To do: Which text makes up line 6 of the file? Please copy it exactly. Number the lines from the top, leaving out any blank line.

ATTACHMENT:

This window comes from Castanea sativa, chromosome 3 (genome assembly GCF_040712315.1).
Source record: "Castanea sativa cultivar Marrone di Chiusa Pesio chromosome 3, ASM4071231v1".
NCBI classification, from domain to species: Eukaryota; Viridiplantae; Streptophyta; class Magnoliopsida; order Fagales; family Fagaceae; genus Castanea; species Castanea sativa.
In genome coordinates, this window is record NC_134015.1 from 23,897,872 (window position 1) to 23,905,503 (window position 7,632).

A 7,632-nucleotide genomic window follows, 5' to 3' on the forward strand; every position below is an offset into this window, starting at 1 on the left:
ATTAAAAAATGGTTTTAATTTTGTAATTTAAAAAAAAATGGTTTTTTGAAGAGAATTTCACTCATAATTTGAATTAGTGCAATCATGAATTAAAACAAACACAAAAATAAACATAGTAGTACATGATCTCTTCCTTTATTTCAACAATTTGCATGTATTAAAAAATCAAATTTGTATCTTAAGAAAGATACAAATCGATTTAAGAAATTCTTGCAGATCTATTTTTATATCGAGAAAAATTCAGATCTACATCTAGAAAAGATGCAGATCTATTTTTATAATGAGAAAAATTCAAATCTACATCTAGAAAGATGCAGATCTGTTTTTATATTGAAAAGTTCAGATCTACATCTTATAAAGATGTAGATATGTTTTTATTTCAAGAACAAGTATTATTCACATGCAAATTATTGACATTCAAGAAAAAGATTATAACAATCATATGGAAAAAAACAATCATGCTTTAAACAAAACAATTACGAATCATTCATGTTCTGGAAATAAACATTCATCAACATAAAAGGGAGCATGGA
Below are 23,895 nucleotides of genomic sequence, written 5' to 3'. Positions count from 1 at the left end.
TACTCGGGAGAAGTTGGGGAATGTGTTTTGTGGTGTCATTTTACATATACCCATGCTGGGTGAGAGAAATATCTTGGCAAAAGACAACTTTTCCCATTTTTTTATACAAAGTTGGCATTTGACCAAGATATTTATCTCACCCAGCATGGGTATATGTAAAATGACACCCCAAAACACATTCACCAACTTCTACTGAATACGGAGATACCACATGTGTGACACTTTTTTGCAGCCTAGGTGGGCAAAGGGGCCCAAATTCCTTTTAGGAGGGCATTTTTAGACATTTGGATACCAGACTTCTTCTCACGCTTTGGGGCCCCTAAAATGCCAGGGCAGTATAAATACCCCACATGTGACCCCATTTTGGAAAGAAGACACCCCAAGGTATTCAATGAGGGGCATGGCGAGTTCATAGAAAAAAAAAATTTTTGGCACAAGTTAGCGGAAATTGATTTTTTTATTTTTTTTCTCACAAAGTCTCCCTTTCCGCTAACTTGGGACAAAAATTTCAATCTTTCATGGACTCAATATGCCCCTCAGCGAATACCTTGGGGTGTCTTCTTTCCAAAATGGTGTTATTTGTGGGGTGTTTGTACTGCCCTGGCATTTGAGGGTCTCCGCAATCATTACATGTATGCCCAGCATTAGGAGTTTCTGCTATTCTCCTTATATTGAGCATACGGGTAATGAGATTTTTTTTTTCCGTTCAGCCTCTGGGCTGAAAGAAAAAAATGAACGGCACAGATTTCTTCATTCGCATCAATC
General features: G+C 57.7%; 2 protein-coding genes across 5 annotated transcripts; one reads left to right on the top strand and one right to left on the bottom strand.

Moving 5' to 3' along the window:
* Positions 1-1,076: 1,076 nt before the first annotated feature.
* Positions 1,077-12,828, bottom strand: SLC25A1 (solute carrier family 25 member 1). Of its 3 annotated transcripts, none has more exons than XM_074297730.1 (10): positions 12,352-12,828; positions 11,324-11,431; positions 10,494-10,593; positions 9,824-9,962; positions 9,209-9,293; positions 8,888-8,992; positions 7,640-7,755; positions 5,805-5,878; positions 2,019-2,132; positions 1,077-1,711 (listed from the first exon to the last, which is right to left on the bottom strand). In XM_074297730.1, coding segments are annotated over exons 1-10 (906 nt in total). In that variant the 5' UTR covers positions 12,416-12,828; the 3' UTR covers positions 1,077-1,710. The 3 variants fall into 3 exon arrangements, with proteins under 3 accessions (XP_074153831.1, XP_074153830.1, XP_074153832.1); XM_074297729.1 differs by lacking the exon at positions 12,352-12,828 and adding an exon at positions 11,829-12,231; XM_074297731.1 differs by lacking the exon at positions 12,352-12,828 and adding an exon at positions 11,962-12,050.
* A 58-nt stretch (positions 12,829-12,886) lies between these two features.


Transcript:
ATTAAAAAATGGTTTTAATTTTGTAATTTAAAAAAAAATGGTTTTTTGAAGAGAATTTCACTCATAATTTGAATTAGTGCAATCATGAATTAAAACAAACACAAAAATAAACATAGTAGTACATGATCTCTTCCTTTATTTCAACAATTTGCATGTATTAAAAAATCAAATTTGTATCTTAAGAAAGATACAAATCGATTTAAGAAATTCTTGCAGATCTATTTTTATATCGAGAAAAATTCAGATCTACATCTAGAAAAGATGCAGATCTATTTTTATAATGAGAAAAATTCAAATCTACATCTAGAAAGATGCAGATCTGTTTTTATATTGAAAAGTTCAGATCTACATCTTATAAAGATGTAGATATGTTTTTATTTCAAGAACAAGTATTATTCACATGCAAATTATTGACATTCAAGAAAAAGATTATAACAATCATATGGAAAAAAACAATCATGCTTTAAACAAAACAATTACGAATCATTCATGTTCTGGAAATAAACATTCATCAACATAAAAGGGAGCATGGA